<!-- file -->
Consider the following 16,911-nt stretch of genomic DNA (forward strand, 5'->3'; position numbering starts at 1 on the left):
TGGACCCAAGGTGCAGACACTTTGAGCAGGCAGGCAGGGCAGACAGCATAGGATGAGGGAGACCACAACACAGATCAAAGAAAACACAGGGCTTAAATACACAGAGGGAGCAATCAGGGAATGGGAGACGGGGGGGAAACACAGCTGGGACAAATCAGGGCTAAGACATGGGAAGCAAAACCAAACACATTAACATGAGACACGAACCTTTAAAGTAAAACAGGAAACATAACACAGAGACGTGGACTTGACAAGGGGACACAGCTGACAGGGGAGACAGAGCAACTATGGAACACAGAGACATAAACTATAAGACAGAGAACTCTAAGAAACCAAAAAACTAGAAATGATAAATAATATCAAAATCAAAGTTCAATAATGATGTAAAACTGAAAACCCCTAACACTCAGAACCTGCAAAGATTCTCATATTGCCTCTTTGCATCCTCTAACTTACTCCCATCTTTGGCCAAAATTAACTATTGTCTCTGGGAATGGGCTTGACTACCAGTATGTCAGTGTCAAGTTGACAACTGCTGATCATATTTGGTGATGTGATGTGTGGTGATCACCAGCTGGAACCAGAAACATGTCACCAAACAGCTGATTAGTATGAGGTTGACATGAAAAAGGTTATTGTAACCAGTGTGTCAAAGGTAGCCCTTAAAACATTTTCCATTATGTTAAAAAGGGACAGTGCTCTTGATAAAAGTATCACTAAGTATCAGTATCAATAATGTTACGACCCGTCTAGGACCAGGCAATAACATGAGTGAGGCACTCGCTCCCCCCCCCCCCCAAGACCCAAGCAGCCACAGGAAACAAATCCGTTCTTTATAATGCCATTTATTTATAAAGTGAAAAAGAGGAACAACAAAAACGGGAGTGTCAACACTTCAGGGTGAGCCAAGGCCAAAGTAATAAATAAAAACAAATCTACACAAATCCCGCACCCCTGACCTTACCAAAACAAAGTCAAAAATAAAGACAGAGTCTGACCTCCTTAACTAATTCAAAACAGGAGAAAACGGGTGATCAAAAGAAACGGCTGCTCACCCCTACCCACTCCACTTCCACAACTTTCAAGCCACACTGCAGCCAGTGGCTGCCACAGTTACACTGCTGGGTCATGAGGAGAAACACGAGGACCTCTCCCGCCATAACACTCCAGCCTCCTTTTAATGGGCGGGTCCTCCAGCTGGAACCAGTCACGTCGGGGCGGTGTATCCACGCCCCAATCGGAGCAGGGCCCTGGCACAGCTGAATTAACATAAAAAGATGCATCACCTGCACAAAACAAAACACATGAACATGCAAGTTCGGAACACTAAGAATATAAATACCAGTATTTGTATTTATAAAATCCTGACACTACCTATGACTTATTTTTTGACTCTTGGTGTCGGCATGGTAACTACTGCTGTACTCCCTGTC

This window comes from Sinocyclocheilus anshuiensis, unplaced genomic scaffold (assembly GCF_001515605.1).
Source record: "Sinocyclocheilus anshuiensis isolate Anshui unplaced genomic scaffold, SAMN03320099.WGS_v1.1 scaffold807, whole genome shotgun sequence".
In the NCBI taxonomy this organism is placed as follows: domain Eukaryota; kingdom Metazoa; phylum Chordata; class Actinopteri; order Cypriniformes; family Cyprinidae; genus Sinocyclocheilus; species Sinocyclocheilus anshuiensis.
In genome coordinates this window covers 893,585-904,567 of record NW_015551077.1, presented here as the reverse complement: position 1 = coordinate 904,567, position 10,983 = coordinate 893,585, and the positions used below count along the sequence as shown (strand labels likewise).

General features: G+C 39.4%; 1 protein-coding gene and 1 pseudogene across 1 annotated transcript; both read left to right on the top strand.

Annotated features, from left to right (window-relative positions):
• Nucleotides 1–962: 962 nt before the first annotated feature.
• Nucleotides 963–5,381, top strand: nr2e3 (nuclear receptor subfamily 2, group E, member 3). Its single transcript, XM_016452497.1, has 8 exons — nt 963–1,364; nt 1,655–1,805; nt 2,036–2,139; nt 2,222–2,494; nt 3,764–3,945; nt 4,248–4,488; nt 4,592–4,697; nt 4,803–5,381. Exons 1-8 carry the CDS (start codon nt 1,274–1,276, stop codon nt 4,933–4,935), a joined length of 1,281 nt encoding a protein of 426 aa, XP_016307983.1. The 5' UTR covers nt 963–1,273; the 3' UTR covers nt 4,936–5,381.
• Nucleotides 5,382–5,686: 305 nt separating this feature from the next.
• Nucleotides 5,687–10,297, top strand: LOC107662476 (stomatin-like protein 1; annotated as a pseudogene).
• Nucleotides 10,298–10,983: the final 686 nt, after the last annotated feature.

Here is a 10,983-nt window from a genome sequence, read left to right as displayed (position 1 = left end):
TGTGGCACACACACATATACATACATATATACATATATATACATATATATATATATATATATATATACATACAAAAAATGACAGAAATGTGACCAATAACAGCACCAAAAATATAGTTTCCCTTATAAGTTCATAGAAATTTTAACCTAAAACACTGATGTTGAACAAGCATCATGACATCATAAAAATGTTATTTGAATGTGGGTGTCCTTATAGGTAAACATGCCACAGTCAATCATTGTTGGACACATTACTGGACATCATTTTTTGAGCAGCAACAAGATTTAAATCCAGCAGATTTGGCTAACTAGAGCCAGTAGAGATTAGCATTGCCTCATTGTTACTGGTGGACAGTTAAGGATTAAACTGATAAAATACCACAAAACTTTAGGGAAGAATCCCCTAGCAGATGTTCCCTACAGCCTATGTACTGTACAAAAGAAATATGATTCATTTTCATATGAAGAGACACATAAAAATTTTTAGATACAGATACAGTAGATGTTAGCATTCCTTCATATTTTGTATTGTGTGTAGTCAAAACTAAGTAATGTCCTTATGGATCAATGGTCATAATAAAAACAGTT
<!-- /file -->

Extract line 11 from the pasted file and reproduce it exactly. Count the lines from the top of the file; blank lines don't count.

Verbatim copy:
• Nucleotides 5,382–5,686: 305 nt separating this feature from the next.